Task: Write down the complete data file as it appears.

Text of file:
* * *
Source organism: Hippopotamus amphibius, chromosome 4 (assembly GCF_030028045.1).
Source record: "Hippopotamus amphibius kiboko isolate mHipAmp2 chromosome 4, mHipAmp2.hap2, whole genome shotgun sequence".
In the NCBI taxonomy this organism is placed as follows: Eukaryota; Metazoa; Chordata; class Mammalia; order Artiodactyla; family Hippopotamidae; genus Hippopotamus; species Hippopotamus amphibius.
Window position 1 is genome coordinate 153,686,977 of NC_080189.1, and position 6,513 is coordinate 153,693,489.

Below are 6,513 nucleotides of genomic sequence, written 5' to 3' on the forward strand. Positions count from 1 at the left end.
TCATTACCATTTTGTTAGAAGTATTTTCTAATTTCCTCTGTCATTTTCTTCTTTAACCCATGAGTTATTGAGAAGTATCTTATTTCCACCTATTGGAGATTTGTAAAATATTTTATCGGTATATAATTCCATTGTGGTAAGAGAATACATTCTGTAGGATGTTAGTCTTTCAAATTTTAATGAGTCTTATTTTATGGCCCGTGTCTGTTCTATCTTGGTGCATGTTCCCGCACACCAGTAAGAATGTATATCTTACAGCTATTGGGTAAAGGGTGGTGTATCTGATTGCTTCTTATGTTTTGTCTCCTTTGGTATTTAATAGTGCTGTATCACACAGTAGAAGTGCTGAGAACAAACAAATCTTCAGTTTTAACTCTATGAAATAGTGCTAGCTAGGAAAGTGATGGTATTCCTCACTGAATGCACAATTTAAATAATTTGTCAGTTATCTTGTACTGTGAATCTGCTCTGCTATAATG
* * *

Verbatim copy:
Source organism: Hippopotamus amphibius, chromosome 4 (assembly GCF_030028045.1).
Source record: "Hippopotamus amphibius kiboko isolate mHipAmp2 chromosome 4, mHipAmp2.hap2, whole genome shotgun sequence".
In the NCBI taxonomy this organism is placed as follows: Eukaryota; Metazoa; Chordata; class Mammalia; order Artiodactyla; family Hippopotamidae; genus Hippopotamus; species Hippopotamus amphibius.
Window position 1 is genome coordinate 153,686,977 of NC_080189.1, and position 6,513 is coordinate 153,693,489.

Below are 6,513 nucleotides of genomic sequence, written 5' to 3' on the forward strand. Positions count from 1 at the left end.
TCATTACCATTTTGTTAGAAGTATTTTCTAATTTCCTCTGTCATTTTCTTCTTTAACCCATGAGTTATTGAGAAGTATCTTATTTCCACCTATTGGAGATTTGTAAAATATTTTATCGGTATATAATTCCATTGTGGTAAGAGAATACATTCTGTAGGATGTTAGTCTTTCAAATTTTAATGAGTCTTATTTTATGGCCCGTGTCTGTTCTATCTTGGTGCATGTTCCCGCACACCAGTAAGAATGTATATCTTACAGCTATTGGGTAAAGGGTGGTGTATCTGATTGCTTCTTATGTTTTGTCTCCTTTGGTATTTAATAGTGCTGTATCACACAGTAGAAGTGCTGAGAACAAACAAATCTTCAGTTTTAACTCTATGAAATAGTGCTAGCTAGGAAAGTGATGGTATTCCTCACTGAATGCACAATTTAAATAATTTGTCAGTTATCTTGTACTGTGAATCTGCTCTGCTATAATG